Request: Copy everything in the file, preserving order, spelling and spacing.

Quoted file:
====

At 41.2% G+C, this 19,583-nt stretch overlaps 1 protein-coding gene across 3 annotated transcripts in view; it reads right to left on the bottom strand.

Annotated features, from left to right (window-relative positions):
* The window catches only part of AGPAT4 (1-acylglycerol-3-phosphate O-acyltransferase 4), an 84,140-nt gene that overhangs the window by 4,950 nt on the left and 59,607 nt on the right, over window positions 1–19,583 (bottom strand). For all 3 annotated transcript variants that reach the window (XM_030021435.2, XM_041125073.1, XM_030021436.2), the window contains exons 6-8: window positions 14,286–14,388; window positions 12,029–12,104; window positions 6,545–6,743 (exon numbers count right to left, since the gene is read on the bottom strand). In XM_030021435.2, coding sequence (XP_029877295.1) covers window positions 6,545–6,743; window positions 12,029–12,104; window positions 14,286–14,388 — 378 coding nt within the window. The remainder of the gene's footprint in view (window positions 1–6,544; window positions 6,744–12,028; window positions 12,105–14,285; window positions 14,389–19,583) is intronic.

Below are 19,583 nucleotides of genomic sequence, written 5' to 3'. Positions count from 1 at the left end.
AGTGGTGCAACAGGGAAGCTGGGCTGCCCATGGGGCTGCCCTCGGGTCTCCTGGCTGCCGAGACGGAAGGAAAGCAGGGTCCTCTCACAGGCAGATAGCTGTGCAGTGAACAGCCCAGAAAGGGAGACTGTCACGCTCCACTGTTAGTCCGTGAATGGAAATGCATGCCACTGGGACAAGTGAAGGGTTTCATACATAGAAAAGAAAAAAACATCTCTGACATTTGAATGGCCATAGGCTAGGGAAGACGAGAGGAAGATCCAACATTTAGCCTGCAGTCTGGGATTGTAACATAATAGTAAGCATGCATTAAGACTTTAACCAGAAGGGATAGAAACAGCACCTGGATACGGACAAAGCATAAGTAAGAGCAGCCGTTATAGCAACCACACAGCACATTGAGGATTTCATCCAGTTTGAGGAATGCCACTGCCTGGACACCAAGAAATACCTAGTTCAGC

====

At 41.2% G+C, this 19,583-nt stretch overlaps 1 protein-coding gene across 3 annotated transcripts in view; it reads right to left on the bottom strand.

Annotated features, from left to right (window-relative positions):
* The window catches only part of AGPAT4 (1-acylglycerol-3-phosphate O-acyltransferase 4), an 84,140-nt gene that overhangs the window by 4,950 nt on the left and 59,607 nt on the right, over window positions 1–19,583 (bottom strand). For all 3 annotated transcript variants that reach the window (XM_030021435.2, XM_041125073.1, XM_030021436.2), the window contains exons 6-8: window positions 14,286–14,388; window positions 12,029–12,104; window positions 6,545–6,743 (exon numbers count right to left, since the gene is read on the bottom strand). In XM_030021435.2, coding sequence (XP_029877295.1) covers window positions 6,545–6,743; window positions 12,029–12,104; window positions 14,286–14,388 — 378 coding nt within the window. The remainder of the gene's footprint in view (window positions 1–6,544; window positions 6,744–12,028; window positions 12,105–14,285; window positions 14,389–19,583) is intronic.

Below are 19,583 nucleotides of genomic sequence, written 5' to 3'. Positions count from 1 at the left end.
AGTGGTGCAACAGGGAAGCTGGGCTGCCCATGGGGCTGCCCTCGGGTCTCCTGGCTGCCGAGACGGAAGGAAAGCAGGGTCCTCTCACAGGCAGATAGCTGTGCAGTGAACAGCCCAGAAAGGGAGACTGTCACGCTCCACTGTTAGTCCGTGAATGGAAATGCATGCCACTGGGACAAGTGAAGGGTTTCATACATAGAAAAGAAAAAAACATCTCTGACATTTGAATGGCCATAGGCTAGGGAAGACGAGAGGAAGATCCAACATTTAGCCTGCAGTCTGGGATTGTAACATAATAGTAAGCATGCATTAAGACTTTAACCAGAAGGGATAGAAACAGCACCTGGATACGGACAAAGCATAAGTAAGAGCAGCCGTTATAGCAACCACACAGCACATTGAGGATTTCATCCAGTTTGAGGAATGCCACTGCCTGGACACCAAGAAATACCTAGTTCAGC